Recently I had the privilege to speak with Holly Dranginis, a Policy Associate for the Enough Project, in her Washington, D.C. office. Holly is a leader in an innovative campaign to stop a deadly civil war in eastern Congo by cutting off the gold and mineral profits that Congolese warlords depend on. In the process, she is helping to change the jewelry industry. We spoke about Congo, prosecuting Charles Taylor, and much more. The following is an edited transcript:
Q: OK, so what is the Enough Project? Who are you guys?
A: We are a non-governmental organization based here in Washington, D.C. We do policy and advocacy work around ending genocide and atrocities in the central African region. We focus geographically on three big areas: the Democratic Republic of Congo, Sudan and South Sudan, and the Central African Republic.
Our main focus is to combat the economic drivers of armed violence as a way to try to end and prevent atrocities in this region. Many of the violations and abuses that are going on in the countries that I just named are happening in part because armed actors are getting funding from illicit trafficking of minerals. That includes gold in Congo and diamonds in the Central African Republic.
Q: I took a look at your bio. I see that you’ve worked in Guatemala and Uganda, that you’ve got a law degree, and that you helped with the Charles Taylor case in The Hague. It’s a very impressive background. I’m wondering: what attracted you to the Enough Project? What gets you excited about the work you do?
A: Well, the Enough Project really stood out for me as an organization. Some say we punch above our weight. I think that’s really true. Enough aims to influence high-level decision makers in the US government and in the region with high quality field research and policy analysis despite a small staff. I wanted to be part of that kind of ambitious team where the work is driven by folks striving for relevance and impact. That is something that I really wanted out of a job and career.
I also didn’t want to be sitting in Washington but have no lifeline to the ground. At Enough, we really try to have our finger on the pulse of what’s going on every day. Congo is a place where the armed violence is still very active, where people have been brutalized for decades, but where there’s enormous hope and concrete levers that we can use with companies, with governments, to make things change. And that’s kind of a crazy contrast to deal with on the everyday level, but incredibly powerful and motivating.
Q: Before we get to Congo, I’d like to ask: what was it like to work on the Charles Taylor case? Taylor, as you know, is the former Liberian president and blood diamond warlord who in 2012 was convicted of war crimes and crimes against humanity.
A: One of my favorite things about working on war crimes cases is how tangible the issues are. Trials are a way of really delivering justice for unspeakable crimes and bringing some measure of support to victims. It’s compelling work because you really get into the day-to-day, hour-to-hour, details about what was going on as crimes were being committed, how everyday civilian life was affected, and what the power dynamics were like. And I was working on a diverse team of lawyers and investigators from all different countries, many from Sierra Leone where the violence happened .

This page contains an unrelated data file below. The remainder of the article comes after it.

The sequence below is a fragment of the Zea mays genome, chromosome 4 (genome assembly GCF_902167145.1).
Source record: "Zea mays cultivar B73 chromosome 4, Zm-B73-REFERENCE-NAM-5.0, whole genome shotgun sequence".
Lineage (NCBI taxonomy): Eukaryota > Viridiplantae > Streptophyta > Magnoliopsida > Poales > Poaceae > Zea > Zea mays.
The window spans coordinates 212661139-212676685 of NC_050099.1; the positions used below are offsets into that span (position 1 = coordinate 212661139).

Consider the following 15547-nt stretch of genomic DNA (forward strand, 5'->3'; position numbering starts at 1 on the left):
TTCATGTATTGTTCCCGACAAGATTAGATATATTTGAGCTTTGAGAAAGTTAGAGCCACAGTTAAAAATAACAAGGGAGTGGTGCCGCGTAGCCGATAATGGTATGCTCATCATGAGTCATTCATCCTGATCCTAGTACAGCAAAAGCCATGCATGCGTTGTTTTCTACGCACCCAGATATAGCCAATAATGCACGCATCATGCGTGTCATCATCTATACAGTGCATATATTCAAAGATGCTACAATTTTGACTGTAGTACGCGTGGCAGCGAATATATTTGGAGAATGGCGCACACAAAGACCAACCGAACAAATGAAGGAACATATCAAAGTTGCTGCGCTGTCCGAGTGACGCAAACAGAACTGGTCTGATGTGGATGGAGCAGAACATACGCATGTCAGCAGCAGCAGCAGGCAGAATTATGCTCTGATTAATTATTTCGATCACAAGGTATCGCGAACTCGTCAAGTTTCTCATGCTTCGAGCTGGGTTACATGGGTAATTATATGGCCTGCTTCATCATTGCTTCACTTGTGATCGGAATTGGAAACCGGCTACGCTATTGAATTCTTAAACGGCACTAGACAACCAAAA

Perpetrators of war crimes are very often motivated and funded by natural resources like diamonds and minerals. But the Taylor case was one of the first times we’ve seen an international criminal case really address head on the exploitation of natural resources and the link to atrocities like sexual violence and murder. My hope is that the case creates a precedent for accountability in other places such as Congo and the Central African Republic, where natural resource exploitation and atrocities are tightly linked.
Q: Let’s go to Congo. The civil war there is the deadliest war since World War II. It’s led to the death of more than 5.4 million people. What has been your progress in stopping conflict minerals from eastern Congo—gold as well as tin, tantalum, and tungsten—from funding warlords and driving the conflict?
A: Well one real benchmark of progress was the legislation, the Dodd Frank Wall Street Reform and Consumer Protection Act. Congress passed it in 2010. There’s a small section in it that requires companies to find out where their minerals are coming from, whether they are linked to armed conflict in central Africa, and report publicly on that. That sounds simple but it’s a massive shift for every industry that uses four of the minerals we find in our everyday products: tin, tantalum, tungsten and gold. That includes not just electronics, not just jewelry. That’s tools, household appliances, the auto industry, aerospace. All of these companies are now starting to really dig into their supply chains, engage with their suppliers, and examine their sourcing practices.
Some companies say that the passage of the law was like a “day of infamy” for them. But what we’ve also seen is that once companies start to get into it they find it’s cheaper to do this investigating and these reforms than they originally thought. Some actually find it fascinating to start learning about what’s going on in Congo, learning about their supply chains. We heard from a company yesterday—I think it was Ford—that said they had to go 12 different rungs down the ladder to actually get to the original source.
Q: And what kinds of effects are you seeing as a result of the law?
A: It depends on which sector we’re talking about, and which minerals. There is significant progress by the electronics industry to combat the trade of conflict tin, tantalum, and tungsten. Intel and Motorola Solutions along with others began their work on this issue five, six, seven years ago. We now have a fully conflict free product with minerals from Congo on the market. That’s Intel’s microprocessor. And there’s been an effect on the ground. Many armed groups are earning significantly less money from the trade of these minerals.